It is, he said, faded and defaced. It’s little companion coin-in-the-slot stamp dispenser empty and forgotten.
This is a ‘GR’ pillar – that’s George the Sixth – which dates the letterbox to the 1930’s.
Meanwhile, I was dismayed to see a much earlier and rarer box looking in a similar sorry state on Great Pulteney Street.
This time it’s the ‘Penfold Hexagonal’ – a letter box dating from the reign of Queen Victoria and designed by a man called J.W.Penfold. It is now bearing the efforts of a passing fly-poster.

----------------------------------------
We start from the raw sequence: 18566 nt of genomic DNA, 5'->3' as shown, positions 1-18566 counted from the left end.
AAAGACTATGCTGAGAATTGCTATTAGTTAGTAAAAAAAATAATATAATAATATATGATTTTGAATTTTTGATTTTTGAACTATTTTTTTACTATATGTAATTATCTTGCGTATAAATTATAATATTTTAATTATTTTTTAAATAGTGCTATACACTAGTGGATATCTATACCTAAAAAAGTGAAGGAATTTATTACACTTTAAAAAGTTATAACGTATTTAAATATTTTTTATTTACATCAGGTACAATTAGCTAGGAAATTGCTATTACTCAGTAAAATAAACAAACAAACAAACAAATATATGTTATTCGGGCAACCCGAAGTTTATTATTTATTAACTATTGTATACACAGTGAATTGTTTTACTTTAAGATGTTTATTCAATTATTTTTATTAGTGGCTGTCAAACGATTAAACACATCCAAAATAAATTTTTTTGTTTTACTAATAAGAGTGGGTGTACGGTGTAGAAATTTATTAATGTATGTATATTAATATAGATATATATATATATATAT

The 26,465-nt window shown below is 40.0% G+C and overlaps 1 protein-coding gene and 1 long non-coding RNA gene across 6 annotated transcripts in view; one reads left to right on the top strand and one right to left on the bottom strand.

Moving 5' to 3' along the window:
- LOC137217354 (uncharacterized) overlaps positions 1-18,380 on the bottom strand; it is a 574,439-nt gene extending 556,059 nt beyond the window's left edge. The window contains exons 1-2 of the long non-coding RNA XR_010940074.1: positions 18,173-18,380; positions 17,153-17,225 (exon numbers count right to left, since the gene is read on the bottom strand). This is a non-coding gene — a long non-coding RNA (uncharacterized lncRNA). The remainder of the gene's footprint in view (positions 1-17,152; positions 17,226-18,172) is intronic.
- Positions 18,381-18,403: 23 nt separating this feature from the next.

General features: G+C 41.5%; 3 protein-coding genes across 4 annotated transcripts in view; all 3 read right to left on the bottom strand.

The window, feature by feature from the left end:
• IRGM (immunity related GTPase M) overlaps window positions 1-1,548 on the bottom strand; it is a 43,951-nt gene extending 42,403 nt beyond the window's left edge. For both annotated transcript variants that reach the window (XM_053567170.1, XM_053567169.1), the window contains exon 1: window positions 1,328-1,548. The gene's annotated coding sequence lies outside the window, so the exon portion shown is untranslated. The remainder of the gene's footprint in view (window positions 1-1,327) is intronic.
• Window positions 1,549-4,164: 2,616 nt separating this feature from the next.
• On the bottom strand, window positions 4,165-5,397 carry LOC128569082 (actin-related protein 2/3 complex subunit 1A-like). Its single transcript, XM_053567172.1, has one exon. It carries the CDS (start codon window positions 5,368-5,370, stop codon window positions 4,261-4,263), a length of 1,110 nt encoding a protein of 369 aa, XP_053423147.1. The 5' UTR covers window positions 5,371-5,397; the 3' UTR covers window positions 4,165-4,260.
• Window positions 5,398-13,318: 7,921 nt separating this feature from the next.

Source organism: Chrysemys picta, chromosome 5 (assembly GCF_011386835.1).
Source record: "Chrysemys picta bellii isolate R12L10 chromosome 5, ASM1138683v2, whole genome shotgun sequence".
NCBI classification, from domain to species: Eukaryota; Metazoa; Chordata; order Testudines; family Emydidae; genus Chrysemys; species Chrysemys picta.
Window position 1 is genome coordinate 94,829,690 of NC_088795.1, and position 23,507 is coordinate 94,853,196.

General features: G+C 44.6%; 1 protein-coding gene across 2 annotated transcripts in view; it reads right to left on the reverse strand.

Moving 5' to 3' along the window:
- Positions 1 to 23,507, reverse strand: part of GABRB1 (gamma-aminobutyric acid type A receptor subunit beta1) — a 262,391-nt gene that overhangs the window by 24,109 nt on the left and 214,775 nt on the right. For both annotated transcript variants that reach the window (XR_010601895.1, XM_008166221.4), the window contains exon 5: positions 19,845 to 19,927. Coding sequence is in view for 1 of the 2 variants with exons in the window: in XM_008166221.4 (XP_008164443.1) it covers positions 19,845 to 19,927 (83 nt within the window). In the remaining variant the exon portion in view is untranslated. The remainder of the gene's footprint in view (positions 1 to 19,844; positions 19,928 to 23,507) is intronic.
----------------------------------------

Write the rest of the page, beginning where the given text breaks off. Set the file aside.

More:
These decorative boxes were made in Birmingham and installed between 1866 and 1879. There is another towards Pulteney Bridge on Laura Place.
Here’s a black and white image of the Pulteney Street pillar being emptied by postman Keith Costello back in 1970.
The image is now part of the excellent Bath In Time collection and l was interested to read how the box might have been removed if Chubb the Locksmiths had not made a new lock for it!
It is great to think the pillar box is still in use – despite the fact not everyone respects its unique place on this street. Bath also has a Postal Museum and you can find out more via http://www.bathpostalmuseum.co.uk